Play has huge benefits for children and families. We have repeatedly highlighted on the Forum website its benefits for children’s intellectual, emotional, social and physical development. It helps maintain physical and mental health. It develops self-awareness and social interaction skills. It also promotes key life skills such as creativity and problem solving. However, opportunities for children to learn and develop through play are in decline. It is important that schools and communities address this, ensuring that there is quality play provision so that all children are able to safely enjoy and learn through play.
Our recent post Unlocking the benefits for children of play and outdoor learning stated that children are playing out less than they used to, and that the pandemic is not the only reason why this is the case. Newly published research supports this, indicating that children of primary age are not playing out alone (ie without adult supervision) until they are significantly older than their parents were — as much as two years older.
The British Children’s Play Survey involved researchers asking nearly 2,000 parents about the play of children aged 5 to 11. Key findings were that:
- the average age that a child was allowed to play outside alone was just before their 11th birthday (an average of 10.74 years)
- parents themselves said that they had been allowed out before their 9th birthday (an average of 8.91 years)
- primary school children are, on average, getting just three hours of play a day over the course of a year, with around half of play taking place outside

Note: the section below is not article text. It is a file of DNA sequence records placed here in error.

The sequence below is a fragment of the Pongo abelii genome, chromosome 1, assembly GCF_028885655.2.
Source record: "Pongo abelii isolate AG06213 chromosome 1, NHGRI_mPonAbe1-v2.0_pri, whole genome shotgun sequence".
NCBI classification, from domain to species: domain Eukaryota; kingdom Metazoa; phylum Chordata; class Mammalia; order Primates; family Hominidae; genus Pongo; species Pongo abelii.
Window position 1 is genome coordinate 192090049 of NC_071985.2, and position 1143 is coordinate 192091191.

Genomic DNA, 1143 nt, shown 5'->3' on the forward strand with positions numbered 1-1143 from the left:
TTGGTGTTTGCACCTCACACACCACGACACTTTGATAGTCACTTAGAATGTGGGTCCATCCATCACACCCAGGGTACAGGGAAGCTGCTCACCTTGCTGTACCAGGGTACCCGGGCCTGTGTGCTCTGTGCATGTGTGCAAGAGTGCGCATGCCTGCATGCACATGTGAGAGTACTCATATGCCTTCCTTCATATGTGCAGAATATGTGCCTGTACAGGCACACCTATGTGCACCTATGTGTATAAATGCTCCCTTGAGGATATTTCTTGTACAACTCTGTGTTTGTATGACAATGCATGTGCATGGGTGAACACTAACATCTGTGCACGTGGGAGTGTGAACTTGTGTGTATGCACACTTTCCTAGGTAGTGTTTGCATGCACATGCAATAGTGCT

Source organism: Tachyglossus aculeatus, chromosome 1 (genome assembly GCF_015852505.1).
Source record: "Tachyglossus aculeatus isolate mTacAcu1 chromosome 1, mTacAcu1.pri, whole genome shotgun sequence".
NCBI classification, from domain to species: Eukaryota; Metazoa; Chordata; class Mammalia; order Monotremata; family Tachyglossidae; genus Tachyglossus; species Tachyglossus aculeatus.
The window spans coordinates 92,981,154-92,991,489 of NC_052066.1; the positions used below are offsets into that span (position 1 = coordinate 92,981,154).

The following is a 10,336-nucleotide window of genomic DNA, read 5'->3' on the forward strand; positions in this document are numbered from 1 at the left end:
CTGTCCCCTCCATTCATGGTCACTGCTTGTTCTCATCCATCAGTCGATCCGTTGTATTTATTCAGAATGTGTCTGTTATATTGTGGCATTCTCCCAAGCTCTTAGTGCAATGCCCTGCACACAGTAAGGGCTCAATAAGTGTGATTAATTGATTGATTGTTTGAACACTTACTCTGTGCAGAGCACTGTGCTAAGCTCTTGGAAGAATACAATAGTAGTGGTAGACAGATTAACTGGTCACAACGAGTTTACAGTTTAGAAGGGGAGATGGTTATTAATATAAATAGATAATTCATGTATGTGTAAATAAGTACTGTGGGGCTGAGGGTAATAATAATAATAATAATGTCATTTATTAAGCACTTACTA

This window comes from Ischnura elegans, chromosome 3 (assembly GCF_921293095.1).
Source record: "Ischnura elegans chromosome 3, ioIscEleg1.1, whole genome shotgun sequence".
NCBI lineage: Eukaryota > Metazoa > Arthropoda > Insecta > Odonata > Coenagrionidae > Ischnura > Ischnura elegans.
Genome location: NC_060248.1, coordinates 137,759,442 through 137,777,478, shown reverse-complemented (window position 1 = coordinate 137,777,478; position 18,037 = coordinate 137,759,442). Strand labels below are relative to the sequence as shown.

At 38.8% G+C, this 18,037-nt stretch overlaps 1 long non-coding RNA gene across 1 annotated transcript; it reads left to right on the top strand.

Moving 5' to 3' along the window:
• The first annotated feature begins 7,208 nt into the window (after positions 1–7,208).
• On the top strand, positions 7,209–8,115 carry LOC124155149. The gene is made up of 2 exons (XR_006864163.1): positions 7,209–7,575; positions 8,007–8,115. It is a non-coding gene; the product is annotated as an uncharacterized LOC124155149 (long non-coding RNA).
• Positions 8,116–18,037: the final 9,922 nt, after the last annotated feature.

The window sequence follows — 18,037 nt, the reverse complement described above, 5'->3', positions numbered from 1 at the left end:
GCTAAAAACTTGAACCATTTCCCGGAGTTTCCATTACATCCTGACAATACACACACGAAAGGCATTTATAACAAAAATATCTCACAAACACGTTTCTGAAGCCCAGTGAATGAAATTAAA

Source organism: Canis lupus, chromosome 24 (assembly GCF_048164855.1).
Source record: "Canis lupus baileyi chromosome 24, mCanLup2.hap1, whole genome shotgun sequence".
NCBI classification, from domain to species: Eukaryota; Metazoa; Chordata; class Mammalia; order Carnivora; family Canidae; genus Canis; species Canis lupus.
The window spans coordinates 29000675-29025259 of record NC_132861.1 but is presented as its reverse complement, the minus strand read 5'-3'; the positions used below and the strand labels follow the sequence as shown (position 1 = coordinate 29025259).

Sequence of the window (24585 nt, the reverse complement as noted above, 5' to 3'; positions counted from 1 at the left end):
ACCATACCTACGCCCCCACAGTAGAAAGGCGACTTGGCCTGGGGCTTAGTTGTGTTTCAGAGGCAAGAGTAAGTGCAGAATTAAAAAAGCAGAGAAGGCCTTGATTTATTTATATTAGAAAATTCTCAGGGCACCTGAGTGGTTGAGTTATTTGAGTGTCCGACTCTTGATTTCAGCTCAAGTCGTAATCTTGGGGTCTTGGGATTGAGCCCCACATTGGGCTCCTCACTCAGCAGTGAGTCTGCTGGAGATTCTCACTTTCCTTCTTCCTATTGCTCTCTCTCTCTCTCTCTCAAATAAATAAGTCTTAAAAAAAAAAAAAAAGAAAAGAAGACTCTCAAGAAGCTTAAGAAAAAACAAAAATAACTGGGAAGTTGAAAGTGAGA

There are, of course, understandable reasons why parents are reluctant to allow their children to play out unsupervised. However, Professor Helen Dodd, professor of child psychology at the University of Reading who led the study, explained why these findings are potentially a cause for concern:
First, we are seeing children getting towards the end of their primary school years without having had enough opportunities to develop their ability to assess and manage risk independently. Second, if children are getting less time to play outdoors in an adventurous way, this may have an impact on their mental health and overall wellbeing.Professor Helen Dodd, Professor of Child Psychology, University of Reading
Play England is a charity campaigning to ensure that all children and young people have “the freedom — time, space, permission and opportunity — to play throughout their childhood and teenage years.” Their aims are in part educational, ensuring that everyone is “aware of the importance of play — outdoors and indoors — as part of children and young people’s daily lives.”
Life-based learning emphasises the importance of daily physical activity, of playing sports and games, and of outdoor play and outdoor learning more generally.
The Play England website features in the Links area of the Forum website. There is a page for each of the nine life-based learning themes, with links (a) to sites with teaching ideas and resources for immediate use in the classroom and in curriculum planning (b) to a range of information-rich websites relevant to life-based learning.
The Play England website includes a section for teachers. It includes case studies, research briefings, practical tips and quality-assurance documentation to support the setting up of quality play provision.
We are always looking to expand the Links area of the website and welcome suggestions for additional links to high-quality websites. You can contact us here.
Youth Sport Trust
Institute for Outdoor Learning
The image at the head of this article is from the Play England website.